“Mental health should be treated as part of health care, and should be available to all people,” he said.
That may not sound like a controversial position and, within the Democratic Party, it isn’t. Democrats, including Hillary Clinton, have long championed treating mental health on the same footing as physical health.
But historically, health insurers have not treated mental and physical health the same way. Insurers routinely capped psychiatric benefits -- by limiting inpatient hospital days or therapy sessions, or putting dollar caps on mental health benefits.
Congress over the years has tried to rectify this problem by establishing mental health “parity,” and when those efforts succeeded, they usually had bipartisan support. The original mental health parity legislation, for example, was sponsored by former Sen. Pete Domenici (R-N.M.) and the late Sen. Paul Wellstone (D-Minn.). But parity has always been a tougher sell with Republicans, because it means dictating what insurers can cover.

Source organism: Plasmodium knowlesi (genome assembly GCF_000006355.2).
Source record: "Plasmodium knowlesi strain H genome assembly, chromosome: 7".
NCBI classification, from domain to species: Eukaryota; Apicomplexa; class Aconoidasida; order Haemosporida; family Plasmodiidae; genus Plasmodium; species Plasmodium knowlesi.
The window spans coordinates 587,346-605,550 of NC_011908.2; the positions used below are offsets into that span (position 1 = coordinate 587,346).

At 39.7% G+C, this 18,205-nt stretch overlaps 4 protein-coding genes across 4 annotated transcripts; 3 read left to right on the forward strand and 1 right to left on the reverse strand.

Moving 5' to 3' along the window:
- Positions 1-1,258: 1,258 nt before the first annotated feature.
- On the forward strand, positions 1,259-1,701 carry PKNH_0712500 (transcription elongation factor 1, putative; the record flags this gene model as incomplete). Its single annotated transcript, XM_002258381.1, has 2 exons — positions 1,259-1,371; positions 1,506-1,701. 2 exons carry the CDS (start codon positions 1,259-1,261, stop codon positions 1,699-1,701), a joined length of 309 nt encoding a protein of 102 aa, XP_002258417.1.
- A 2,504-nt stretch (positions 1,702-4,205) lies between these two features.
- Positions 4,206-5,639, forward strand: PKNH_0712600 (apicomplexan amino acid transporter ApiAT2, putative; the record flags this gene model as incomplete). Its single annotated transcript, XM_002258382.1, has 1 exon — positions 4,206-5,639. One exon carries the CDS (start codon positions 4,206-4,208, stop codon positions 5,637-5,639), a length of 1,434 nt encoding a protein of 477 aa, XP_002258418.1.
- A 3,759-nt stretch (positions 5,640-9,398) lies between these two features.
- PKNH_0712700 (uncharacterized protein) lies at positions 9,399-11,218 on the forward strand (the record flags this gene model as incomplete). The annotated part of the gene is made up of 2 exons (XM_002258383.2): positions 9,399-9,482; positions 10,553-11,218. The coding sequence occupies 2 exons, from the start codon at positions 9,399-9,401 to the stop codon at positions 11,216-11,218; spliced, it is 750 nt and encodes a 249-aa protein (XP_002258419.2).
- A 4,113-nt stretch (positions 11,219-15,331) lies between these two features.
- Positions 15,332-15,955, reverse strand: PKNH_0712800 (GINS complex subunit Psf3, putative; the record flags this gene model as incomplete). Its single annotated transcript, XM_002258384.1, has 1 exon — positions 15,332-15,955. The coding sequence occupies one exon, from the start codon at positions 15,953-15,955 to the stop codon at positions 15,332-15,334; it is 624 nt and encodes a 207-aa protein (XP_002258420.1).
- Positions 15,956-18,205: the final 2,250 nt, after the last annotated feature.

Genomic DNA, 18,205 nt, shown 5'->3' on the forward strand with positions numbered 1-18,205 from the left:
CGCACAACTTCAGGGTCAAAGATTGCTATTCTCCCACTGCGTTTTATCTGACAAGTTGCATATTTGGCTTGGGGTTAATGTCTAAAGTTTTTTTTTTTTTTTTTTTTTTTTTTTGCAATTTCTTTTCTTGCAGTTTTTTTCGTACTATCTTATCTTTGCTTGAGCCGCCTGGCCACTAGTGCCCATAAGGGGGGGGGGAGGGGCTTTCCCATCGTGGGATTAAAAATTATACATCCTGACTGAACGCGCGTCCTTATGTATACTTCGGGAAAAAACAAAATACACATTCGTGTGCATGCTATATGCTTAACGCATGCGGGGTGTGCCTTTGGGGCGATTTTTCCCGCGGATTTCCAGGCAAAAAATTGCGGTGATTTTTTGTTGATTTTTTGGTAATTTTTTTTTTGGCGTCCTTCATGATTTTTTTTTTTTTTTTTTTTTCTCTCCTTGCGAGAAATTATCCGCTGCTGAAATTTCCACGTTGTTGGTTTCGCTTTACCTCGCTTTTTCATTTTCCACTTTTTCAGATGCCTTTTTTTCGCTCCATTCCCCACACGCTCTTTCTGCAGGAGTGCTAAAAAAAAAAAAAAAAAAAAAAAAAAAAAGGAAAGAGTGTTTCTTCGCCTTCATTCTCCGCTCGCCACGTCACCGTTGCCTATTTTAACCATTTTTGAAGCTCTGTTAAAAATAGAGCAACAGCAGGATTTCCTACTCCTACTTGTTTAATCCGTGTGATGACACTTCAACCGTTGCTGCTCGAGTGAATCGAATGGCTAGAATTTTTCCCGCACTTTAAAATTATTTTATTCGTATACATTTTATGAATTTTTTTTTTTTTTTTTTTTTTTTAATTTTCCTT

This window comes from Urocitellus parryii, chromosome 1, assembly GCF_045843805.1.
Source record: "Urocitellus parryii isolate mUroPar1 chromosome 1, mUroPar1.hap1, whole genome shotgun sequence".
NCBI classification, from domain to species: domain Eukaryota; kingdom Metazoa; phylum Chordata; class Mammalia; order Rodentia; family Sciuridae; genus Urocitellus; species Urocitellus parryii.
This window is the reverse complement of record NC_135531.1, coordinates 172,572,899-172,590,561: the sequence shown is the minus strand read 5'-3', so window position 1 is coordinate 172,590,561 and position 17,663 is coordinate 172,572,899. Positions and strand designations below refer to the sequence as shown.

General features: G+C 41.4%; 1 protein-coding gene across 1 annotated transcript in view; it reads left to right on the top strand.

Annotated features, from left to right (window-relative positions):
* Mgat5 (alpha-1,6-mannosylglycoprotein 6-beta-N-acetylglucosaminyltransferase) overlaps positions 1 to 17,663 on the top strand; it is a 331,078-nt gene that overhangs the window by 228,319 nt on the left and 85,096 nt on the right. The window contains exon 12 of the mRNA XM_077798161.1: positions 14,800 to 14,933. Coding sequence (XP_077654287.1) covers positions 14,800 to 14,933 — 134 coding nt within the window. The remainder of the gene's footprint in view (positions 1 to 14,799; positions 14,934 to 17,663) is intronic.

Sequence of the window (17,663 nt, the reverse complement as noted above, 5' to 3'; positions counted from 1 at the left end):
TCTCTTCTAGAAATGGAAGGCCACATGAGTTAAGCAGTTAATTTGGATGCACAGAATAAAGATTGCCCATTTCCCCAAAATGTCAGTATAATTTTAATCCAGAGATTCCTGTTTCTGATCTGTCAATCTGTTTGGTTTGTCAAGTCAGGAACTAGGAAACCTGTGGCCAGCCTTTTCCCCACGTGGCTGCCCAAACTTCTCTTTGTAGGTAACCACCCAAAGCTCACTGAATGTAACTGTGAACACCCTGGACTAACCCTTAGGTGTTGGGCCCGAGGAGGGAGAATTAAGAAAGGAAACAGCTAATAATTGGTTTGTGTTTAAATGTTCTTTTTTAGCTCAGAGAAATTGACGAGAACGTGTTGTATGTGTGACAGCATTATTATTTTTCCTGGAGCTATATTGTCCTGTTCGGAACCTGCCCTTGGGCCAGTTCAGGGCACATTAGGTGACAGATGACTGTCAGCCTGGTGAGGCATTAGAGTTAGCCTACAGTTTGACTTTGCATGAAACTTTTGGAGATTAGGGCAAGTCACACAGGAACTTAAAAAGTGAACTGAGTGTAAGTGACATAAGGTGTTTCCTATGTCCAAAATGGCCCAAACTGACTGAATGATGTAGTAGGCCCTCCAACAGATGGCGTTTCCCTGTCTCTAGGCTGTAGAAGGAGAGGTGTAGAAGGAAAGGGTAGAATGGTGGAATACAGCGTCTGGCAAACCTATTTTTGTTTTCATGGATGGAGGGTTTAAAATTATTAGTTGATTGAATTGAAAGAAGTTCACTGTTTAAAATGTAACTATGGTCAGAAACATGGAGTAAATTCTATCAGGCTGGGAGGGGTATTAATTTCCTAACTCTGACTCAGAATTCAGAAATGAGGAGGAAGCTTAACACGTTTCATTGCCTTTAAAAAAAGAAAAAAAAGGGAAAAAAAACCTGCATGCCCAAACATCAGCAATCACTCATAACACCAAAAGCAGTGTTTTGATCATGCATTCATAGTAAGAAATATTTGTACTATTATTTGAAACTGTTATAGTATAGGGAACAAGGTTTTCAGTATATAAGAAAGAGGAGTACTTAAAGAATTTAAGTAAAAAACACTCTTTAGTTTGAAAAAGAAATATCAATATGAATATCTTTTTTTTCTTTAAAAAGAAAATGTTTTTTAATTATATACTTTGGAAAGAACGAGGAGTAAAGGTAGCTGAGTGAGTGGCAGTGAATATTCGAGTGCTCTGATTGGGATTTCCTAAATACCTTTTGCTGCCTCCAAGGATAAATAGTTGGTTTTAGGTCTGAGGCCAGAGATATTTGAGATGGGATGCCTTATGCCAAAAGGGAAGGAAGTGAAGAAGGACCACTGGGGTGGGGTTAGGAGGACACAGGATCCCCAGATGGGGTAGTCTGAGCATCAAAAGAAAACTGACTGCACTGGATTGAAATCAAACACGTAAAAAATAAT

That’s still the case today, although it’s not always easy to tell. The old parity regulations applied to larger employer-sponsored insurance, but not to policies that individuals bought directly from insurers or to policies that small businesses purchased for their workers. The Affordable Care Act changed that, applying parity to all private insurance policies. But Republicans want to repeal the ACA and have frequently criticized benefit requirements as costly, unnecessary regulations
Of course, even now people with mental illness can struggle to get good, timely care. Last year, an article by Jenny Gold of Kaiser Health News chronicled the ways that insurers are still exploiting loopholes in the parity regulations. A good question for the Democratic candidates might be how they propose to enforce those regulations in the future, in order to make sure access to mental health care is as good as Sanders, Clinton, and the rest of the Democrats want it to be.
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